So basically, the EU has basically the following options (ordered by personal preference):
1.) enforce the Privacy guideline also against US companies.
2.) drop the Privacy guideline and go with the US model where personal data is owned by corporate entities.
3.) do nothing, meddle through like it's currently doing.

The sad thing is, that if you order it by likelihood of implementation, you get 3-1-2. (3 because that's what the US lobby is working for, because 2 is unlikely, considering that Privacy is a basic (constitutional, even if we don't call it that way in the EU, it's always "Treaty of X" or "Treaty of Y", the pols got burned quite a bit when they tried to create a document called "EU Constitution") Human Right.

 

about a month ago
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How Google Handles 'Right To Be Forgotten' Requests

yacc143 Re:Who didn't see this coming? (135 comments)

Well, it's simple.

The American way of life (or understanding Privacy) is that information about Mr. X, that is collected by some company is the property of said company.

The European concept in Privacy is that any data about Mr. X is basically always the property of Mr. X, and any company wanting to store/process/... that data needs a legal authorization to do so. (That can be explicit by law, there are some general cases where other laws imply the right to process data, e.g. accounting/taxing rules, or by personal consent.) Even if a a company processes data about Mr. X legally, Mr. X has a number of rights (e.g. withdrawal of permission => deletion, correction of data, and naturally as a first, a right to query any data linked with him by the company). The stuff is complicated by the fact that privacy protection is currently regulated by the member countries, based on a common guideline.

If you think about this for a moment, you'll realize that these two concepts are very incompatible. The Politicians decided to paper over this with the "US-EU Safe Harbour Agreement", and currently some of the high level courts in the EU are finding that the Agreement is not exactly working as advertised.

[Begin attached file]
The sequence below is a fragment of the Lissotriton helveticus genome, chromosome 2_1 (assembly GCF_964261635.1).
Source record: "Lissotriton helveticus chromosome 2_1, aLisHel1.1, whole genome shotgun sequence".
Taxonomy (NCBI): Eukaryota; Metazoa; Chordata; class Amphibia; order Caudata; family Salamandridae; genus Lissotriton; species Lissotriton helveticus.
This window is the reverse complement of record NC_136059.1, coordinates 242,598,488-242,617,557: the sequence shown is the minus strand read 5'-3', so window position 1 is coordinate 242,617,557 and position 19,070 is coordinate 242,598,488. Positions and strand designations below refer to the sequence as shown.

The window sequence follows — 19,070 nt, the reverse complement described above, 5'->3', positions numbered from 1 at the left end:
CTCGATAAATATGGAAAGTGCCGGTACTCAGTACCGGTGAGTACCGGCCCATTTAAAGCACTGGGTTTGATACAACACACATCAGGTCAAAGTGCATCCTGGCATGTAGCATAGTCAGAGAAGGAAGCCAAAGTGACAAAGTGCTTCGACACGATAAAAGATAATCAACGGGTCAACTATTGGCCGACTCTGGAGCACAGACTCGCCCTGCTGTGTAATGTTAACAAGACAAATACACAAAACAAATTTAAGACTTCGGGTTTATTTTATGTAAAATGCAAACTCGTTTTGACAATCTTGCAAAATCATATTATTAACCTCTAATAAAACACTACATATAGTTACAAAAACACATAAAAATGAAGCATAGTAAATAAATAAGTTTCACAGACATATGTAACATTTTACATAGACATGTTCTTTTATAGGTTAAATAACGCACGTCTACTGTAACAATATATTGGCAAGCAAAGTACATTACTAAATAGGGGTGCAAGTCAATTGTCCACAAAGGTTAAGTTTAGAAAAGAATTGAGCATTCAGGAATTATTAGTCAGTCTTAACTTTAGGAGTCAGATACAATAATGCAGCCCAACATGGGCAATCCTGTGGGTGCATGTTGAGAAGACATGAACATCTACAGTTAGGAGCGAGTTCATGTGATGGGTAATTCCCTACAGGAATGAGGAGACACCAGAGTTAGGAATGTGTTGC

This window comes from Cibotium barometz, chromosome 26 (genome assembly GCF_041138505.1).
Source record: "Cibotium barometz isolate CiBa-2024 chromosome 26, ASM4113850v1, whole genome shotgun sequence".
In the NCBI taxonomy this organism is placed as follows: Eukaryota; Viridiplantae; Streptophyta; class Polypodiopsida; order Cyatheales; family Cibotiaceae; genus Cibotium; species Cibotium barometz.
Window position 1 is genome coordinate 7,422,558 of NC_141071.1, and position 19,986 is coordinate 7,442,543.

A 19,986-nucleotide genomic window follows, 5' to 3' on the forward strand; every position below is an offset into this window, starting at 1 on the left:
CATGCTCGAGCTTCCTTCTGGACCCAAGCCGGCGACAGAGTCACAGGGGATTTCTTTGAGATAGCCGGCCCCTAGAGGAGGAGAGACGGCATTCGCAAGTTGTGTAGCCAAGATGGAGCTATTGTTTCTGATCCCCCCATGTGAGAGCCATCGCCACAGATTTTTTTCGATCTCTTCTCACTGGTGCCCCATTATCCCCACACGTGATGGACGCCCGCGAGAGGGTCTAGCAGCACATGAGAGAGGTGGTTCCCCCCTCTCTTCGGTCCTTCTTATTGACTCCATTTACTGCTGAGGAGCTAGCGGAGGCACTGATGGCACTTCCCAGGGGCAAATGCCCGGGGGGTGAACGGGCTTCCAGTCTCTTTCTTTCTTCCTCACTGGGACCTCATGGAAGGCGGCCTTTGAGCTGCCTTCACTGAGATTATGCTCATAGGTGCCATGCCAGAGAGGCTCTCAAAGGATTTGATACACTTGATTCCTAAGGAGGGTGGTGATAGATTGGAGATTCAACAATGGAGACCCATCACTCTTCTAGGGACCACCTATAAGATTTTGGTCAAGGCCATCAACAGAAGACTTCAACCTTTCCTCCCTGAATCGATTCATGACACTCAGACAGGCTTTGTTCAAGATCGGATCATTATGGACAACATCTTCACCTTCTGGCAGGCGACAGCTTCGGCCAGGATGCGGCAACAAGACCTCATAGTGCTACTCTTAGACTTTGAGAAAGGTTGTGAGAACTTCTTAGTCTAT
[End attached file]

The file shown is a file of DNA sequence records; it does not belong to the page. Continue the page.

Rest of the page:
Considering the right to be "forgotten", if you think about this, it's obviously covered by existing law:

* Google is not some kind of Publisher (that would be an argument that they have a legal authorization from laws covering Journalism), so it's a data processor of data that can be linked to an individual.

* Hence the right to delete stuff (withdraw the permission to process data about Mr. X.) obviously applies.

about a month ago
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Experiment Shows People Exposed To East German Socialism Cheat More

yacc143 Re:Breaking news (619 comments)

Well, at least a Communist Agent Provocateur, I mean what's better to hobble an enemy than a witch hunt?

about a month ago
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Experiment Shows People Exposed To East German Socialism Cheat More

yacc143 It's not socialism, that's just corelated (619 comments)

It's a simple case of living in system where you need to cheat (be creative, "organize", ...) to fulfill basic requirements.

That means that people who have lived through this deprivation, act funny to people in more normal econimies:

1.) So you need to sacks of cement. Typical response of a Western guy, "okay, let's go buy 2 sacks of cement, and what exact kind do we need?". Somebody tha has lived in the Eastern block might start plotting a "plan" to get his hands at two sacks of cement. That might involve all kinds of criminal or semi-criminal behaviour, be it stealing, defrauding, ... => one of the reason why many building efforts of the communist were not as well built as planned, quite a bit of material disappeared.

2.) Values and perceptions are also shifted. Happened to our family. Our car was stolen in a former eastern country. Very irritating experience, one has to organize how to get home, fill out a ton of irritating insurance forms, and one might wait a couple of weeks for a new car. Our local acquaintances took it as if the theft was "the end of the world" => cars at that time were viewed quite different there.